He is currently serving as co-counsel representing high school students in Tucson who have challenged the constitutionality of an Arizona statute that resulted in the termination of the Mexican American Studies Program in the Tucson Unified School District. That case, after several years and a positive ruling at the Ninth Circuit is headed for trial in 2017. He is also serving as co-counsel to two tribes in Alaska that have asserted constitutional and statutory protections for Native foster children subjected to involuntary psychiatric hospitalization. Students from his Civil Rights Amicus and Advocacy Clinic have assisted on these and other cases.

Continuing Legal Education Readings




Time Topic
8:25 am – 8:30 am Introductions
Michael P. Scharf, Dean, Director of the Frederick K. Cox International Law Center, Joseph C. Hostetler-BakerHosteter Professor of Law, Case Western Reserve Univeristy School of Law
Jonathan L. Entin, David L. Brennan Professor Emeritus of Law and Adjunct Professor of Political Science, Case Western Reserve University School of Law
8:30 am – 9:15 am Keynote Speaker
Introduced by: Barbara R. Snyder, President, Case Western Reserve University
Geoffrey R. Stone, Edward H. Levi Distinguished Service Professor of Law, University of Chicago Law School
9:15 am – 10:15 am Distinguished Lecturers
Frank Abe, Producer, Director, and Writer of Conscience and the Constitution
Diana Bilimoria, KeyBank Professor and Chair of the Department of Organizational Behavior at the Weatherhead School of Management, Case Western Reserve University
Morgan Bulger, PhD Candidate in the Department of Organizational Behavior at the Weatherhead School of Management, Case Western Reserve University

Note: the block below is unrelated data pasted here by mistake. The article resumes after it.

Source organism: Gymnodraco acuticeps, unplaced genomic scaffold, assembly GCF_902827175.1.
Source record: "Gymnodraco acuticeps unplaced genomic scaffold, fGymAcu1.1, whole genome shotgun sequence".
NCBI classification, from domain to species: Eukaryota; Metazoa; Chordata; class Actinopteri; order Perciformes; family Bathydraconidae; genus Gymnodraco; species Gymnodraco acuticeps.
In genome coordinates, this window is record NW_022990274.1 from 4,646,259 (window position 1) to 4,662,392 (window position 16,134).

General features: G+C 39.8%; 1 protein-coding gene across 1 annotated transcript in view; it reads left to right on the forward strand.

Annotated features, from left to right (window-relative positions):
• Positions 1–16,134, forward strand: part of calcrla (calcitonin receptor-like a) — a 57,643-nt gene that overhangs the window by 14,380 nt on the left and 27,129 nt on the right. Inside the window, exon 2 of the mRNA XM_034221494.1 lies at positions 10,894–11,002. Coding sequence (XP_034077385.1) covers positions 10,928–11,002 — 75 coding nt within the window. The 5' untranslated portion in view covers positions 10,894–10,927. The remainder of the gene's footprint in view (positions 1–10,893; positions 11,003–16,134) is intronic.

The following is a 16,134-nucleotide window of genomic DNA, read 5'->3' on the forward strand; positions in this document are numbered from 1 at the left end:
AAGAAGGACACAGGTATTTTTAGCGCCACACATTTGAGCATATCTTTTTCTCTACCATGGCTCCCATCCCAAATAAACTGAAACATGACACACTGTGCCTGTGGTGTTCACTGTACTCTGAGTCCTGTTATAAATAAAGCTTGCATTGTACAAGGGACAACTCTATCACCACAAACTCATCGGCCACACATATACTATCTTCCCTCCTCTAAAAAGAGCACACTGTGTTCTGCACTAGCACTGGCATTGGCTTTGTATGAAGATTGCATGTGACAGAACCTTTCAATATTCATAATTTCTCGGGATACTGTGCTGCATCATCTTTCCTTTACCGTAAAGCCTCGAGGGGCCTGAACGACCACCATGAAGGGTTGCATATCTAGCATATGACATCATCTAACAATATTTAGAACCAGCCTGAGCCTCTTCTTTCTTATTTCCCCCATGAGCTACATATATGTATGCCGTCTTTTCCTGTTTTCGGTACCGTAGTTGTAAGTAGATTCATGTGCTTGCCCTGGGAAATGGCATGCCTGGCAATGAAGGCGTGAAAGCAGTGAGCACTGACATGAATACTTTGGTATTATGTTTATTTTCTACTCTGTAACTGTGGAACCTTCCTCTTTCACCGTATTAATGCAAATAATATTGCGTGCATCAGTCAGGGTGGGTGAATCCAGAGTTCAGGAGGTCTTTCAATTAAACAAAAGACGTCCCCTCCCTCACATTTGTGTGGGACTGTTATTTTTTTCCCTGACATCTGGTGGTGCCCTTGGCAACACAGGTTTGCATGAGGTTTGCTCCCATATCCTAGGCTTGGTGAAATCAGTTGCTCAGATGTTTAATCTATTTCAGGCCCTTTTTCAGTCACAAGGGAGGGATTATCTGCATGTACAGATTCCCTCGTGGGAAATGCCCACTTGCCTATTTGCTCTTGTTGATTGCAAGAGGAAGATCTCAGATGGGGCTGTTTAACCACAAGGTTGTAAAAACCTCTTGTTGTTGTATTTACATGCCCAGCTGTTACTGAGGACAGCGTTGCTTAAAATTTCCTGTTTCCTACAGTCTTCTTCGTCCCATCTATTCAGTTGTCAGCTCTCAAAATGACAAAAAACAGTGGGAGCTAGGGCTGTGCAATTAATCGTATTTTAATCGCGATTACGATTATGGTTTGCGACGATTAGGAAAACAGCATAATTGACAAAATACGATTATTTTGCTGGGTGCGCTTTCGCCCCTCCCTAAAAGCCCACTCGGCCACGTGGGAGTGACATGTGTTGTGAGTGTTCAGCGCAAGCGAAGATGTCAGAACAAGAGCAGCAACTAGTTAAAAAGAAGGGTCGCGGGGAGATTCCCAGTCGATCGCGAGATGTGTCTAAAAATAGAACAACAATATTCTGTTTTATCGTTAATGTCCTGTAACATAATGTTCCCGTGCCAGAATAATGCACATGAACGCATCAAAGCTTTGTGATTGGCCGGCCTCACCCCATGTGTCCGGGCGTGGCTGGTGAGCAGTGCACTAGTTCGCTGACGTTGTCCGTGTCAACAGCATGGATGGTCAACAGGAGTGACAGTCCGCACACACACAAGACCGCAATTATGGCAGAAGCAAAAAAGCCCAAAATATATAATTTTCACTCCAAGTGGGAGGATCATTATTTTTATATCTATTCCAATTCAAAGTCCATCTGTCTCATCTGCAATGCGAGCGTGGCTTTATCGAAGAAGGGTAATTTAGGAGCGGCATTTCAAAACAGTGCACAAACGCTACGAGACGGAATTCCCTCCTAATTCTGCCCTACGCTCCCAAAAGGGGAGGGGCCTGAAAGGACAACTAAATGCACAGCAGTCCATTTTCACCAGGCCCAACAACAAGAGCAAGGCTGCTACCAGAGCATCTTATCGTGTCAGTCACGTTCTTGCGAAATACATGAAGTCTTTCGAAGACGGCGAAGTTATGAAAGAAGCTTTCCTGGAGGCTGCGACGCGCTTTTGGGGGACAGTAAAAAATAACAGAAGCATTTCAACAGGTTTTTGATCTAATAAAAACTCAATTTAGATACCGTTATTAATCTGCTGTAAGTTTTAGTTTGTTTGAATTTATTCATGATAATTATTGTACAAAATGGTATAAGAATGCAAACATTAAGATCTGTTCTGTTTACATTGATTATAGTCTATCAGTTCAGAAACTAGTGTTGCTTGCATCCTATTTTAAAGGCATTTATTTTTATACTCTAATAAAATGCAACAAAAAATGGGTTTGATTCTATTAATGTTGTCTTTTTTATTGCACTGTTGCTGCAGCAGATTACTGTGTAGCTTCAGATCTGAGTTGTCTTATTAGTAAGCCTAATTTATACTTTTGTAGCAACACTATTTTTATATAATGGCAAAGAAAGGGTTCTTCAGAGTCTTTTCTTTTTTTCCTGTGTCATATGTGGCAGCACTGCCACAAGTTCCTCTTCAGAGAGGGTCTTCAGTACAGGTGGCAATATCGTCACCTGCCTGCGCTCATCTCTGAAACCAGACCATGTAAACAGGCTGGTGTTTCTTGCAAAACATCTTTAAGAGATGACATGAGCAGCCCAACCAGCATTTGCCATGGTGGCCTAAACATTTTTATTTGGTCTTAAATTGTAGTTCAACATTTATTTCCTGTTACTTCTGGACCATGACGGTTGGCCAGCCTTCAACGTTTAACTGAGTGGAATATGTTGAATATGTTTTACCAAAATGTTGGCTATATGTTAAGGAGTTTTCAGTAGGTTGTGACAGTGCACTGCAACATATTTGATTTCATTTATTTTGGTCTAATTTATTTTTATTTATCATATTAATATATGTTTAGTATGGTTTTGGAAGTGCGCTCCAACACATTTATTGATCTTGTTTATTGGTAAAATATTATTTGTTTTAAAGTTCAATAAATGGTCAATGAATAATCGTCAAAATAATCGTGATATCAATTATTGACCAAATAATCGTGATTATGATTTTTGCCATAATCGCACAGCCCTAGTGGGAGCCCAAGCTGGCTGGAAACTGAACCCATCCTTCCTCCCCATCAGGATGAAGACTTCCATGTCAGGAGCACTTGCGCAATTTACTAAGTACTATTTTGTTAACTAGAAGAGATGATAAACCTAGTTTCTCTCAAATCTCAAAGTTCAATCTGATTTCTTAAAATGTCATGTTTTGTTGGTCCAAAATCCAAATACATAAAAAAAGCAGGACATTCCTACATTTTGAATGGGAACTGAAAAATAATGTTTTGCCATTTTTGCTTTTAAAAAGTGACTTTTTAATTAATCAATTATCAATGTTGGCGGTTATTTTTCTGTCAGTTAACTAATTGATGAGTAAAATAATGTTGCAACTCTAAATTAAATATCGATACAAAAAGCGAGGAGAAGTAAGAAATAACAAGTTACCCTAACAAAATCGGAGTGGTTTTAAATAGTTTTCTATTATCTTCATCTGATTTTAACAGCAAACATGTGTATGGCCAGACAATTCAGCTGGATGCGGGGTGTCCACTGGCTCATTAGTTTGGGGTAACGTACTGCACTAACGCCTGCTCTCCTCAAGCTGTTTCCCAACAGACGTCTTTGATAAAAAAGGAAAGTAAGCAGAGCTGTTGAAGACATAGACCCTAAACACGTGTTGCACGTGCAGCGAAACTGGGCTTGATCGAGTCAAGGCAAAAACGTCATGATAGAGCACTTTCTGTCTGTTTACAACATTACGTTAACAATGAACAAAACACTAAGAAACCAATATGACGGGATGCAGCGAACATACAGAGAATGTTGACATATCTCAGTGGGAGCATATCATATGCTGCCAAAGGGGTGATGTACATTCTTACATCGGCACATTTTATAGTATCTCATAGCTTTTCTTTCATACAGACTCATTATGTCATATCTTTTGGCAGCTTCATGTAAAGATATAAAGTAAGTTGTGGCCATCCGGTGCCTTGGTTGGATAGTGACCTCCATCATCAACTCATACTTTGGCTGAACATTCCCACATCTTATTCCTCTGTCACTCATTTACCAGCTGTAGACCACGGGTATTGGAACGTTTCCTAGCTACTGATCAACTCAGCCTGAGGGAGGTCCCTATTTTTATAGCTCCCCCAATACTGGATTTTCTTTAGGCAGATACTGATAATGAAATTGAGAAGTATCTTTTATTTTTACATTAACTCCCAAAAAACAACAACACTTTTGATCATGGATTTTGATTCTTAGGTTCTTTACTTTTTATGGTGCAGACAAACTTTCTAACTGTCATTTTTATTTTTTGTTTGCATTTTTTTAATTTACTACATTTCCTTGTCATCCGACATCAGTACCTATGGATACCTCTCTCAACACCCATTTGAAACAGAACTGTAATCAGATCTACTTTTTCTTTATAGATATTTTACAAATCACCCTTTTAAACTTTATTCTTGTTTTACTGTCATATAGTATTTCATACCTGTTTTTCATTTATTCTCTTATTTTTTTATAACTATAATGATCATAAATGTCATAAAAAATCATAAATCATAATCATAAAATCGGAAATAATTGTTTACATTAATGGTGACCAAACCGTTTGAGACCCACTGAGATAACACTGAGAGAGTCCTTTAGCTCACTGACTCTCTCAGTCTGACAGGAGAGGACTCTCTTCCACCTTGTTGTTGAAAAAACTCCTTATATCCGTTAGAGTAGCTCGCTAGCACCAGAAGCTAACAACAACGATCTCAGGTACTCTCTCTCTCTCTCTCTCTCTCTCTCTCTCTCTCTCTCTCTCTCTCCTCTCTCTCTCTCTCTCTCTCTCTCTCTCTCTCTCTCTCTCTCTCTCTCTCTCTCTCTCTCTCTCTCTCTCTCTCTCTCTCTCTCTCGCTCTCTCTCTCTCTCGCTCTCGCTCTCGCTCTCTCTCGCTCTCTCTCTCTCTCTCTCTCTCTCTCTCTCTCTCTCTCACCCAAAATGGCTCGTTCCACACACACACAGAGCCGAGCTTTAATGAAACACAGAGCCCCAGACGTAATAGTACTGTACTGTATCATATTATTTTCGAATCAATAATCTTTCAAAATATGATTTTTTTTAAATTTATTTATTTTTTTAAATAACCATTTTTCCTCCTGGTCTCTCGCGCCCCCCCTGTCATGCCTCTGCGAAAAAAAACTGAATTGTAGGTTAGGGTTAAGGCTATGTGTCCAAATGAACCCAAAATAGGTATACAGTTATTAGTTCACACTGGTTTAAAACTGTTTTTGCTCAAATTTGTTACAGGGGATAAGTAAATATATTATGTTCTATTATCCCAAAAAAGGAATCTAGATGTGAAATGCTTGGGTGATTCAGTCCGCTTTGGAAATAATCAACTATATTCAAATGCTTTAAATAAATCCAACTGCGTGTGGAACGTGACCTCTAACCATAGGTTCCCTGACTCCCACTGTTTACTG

Keimei Sugiyama, PhD Candidate in the Department of Organizational Behavior at the Weatherhead School of Management, Case Western Reserve University
10:15 am – 10:30 am Break
10:30 am – 11:30 pm Panel I - Internment
Moderator: Michael Benza, Senior Instructor in Law, Case Western Reserve University
Dean M. Hashimoto, Associate Professor of Law, Boston College Law School
Eric L. Muller, Dan K. Moore Distinguished Professor of Law in Jurisprudence and Ethics, University of North Carolina at Chapel Hill School of Law
11:30 pm – 1:00 pm Lunch
1:00 pm – 2:00 pm Panel II - National Security
Moderator: Cassandra Burke Robertson, John Deaver Drinko—BakerHostetler Professor of Law; Director of the Center for Professional Ethics, Case Western Reserve University
Sahar F. Aziz, Professor of Law and Chancellor’s Social Justice Scholar, Rutgers Law School
David F. Forte, Professor of Law, Cleveland-Marshall College of Law
2:00 pm – 3:00 pm Panel III - Immigration
Moderator: Avidan Y. Cover, Professor of Law; Director, Institute for Global Security and Policy, Case Western Reserve University
Peter S. Margulies, Professor of Law, Roger Williams University School of Law
Hiroshi Motomura, Susan Westerberg Prager Professor of Law, University of California, Los Angeles School of Law
3:00 pm – 3:15 pm Break
3:15 pm – 4:00 pm Distinguished Lecturer
Robert S. Chang, Executive Director of the Korematsu Center and Professor of Law, Seattle University School of Law


Event Location

Moot Courtroom (A59)
11075 East Blvd.
Cleveland, Ohio 44106

People standing in line in a black and white photo

Geoffrey R. Stone
Professor of Law, University of Chicago Law School
David F. Forte
Professor of Law at Cleveland-Marshall College of Law
Frank Abe
Producer/Director of PBS documentaries
Diana Bilimoria
Chair, Department of Organizational Behavior, CWRU Weatherhead School of Management
Keimei Sugiyama
PhD candidate, Department of Organizational Behavior
Dean M. Hashimoto
Director, Boston College Law School's JD/MPH dual degree program with Tufts School of Medicine
Eric L. Muller
Professor of Law, UNC School of Law
Michael Benza
Senior Instructor, CWRU School of Law
Sahar F. Aziz
Professor of Law, Texas A&M University School of Law
Peter S. Margulies
Professor, Roger Williams University School of Law
Cassandra Burke Robertson
Professor, CWRU School of Law
Hiroshi Motomura
Susan Westerberg Prager Professor of Law, UCLA School of Law
Robert S. Chang
Professor, Seattle University School of Law


Academic Centers and Continuing Legal Education Programs